Because of Zika Virus, mosquitoes are unfortunately all the talk these days. And when it comes to locations where you’ll find them, Hawaii is definitely no exception.
The good news here is there have been no locally transmitted Zika Virus incidents in Hawaii. We remain cautious, and the state is on alert, however, because the islands could be at risk. Mosquitoes that live here can potentially carry both the Zika Virus and dengue fever. To date, all of the cases identified here have been travel-related infected that occurred outside of Hawaii.
In addition to mosquitoes, Hawaii also has the smaller and the ubiquitous no-see-um biting gnats. As with mosquitoes, they are more prevalent in rainy areas and also wherever there’s less concrete.
Here’s a four-step primer on having a bite free Hawaii vacation.
- The best prevention is covering as much skin as you can starting late afternoon and while hiking.
- Use insect repellents on exposed skin. From our experience, Deep Woods Off works best in Hawaii. We’ve also been experimenting with Natural Mosquito Repellent.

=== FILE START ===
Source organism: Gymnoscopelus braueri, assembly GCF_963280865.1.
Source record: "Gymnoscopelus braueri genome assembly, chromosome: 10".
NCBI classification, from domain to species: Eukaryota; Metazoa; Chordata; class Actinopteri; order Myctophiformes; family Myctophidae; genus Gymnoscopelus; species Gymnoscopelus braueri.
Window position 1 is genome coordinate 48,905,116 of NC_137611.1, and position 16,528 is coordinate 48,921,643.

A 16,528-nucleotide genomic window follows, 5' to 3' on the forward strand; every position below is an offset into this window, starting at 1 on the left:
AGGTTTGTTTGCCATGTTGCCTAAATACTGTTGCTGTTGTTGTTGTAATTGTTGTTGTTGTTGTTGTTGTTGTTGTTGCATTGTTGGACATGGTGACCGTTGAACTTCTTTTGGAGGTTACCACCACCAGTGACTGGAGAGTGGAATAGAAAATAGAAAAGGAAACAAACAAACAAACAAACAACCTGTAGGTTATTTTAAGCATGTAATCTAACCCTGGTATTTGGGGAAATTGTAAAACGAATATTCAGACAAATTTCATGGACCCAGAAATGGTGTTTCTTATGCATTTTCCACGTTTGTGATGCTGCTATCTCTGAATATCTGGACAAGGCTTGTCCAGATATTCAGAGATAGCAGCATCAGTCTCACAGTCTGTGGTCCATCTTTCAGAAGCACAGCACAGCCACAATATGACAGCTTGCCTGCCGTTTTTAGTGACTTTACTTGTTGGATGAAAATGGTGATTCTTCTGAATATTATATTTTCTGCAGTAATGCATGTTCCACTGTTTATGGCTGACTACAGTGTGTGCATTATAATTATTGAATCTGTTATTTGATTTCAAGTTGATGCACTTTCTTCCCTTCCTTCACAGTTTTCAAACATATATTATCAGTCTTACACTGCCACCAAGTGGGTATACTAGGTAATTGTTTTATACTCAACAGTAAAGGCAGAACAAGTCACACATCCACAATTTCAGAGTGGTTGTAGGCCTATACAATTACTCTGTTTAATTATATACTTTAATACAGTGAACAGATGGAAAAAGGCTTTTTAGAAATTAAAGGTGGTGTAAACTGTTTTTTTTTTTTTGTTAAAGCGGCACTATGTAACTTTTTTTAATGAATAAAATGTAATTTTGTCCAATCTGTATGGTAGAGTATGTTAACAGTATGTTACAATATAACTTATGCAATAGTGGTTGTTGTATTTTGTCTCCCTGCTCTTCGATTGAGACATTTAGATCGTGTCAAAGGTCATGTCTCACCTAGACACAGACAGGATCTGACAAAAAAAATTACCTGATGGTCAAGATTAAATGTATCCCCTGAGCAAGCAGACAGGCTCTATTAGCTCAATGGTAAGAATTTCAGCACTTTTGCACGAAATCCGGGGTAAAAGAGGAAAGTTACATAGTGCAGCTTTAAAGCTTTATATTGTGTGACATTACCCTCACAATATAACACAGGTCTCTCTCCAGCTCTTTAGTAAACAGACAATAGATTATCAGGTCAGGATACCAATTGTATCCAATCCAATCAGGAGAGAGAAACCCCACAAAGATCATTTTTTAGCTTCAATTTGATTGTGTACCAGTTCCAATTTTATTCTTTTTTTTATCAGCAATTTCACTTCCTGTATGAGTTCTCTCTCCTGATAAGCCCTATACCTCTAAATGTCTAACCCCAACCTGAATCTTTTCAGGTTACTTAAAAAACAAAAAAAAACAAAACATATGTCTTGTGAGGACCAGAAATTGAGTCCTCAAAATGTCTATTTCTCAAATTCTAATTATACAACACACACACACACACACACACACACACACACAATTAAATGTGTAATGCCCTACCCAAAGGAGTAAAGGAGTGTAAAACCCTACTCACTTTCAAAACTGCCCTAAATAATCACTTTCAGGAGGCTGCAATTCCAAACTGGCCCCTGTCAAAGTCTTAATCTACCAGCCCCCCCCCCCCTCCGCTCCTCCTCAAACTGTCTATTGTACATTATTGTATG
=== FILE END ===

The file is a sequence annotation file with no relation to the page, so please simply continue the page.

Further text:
- Check out the Environmental Working Group’s report on mosquito repellents.
- Don’t scratch. No-see-um bites itch terribly, but if you can manage to not scratch them, they usually stop itching and virtually disappear within an hour or two. If you scratch, you end up with a bloody mess. Mosquito bites may not go away as rapidly, but they too will heal much more quickly if you can manage to not scratch.
Mosquitoes are responsible for other diseases including Malaria, West Nile Virus, Yellow Fever and Japanese Encephalitis.
Luckily, Hawaii hasn’t been effected by West Nile Virus, although all of the 48 mainland states have.
The Hawaii State Department of Health is at heightened awareness for Zika as well as other mosquito borne diseases, especially inasmuch as indicated above, two of the species which carry dangerous viruses live here in the islands.
Dengue Fever in Hawaii.
Nearly 15 years ago there was a significant outbreak of dengue fever in Hawaii, with the majority of cases on Maui. More than 100 people contracted the disease.
More recently, a small number of locally-acquired cases of dengue fever occurred on the Big Island in 2015. It should be pointed out that dengue is not endemic to Hawaii but is intermittently imported from by travelers. That was the first occurrence since a 2011 event on Oahu. As of April 2016 there have been no new cases of dengue.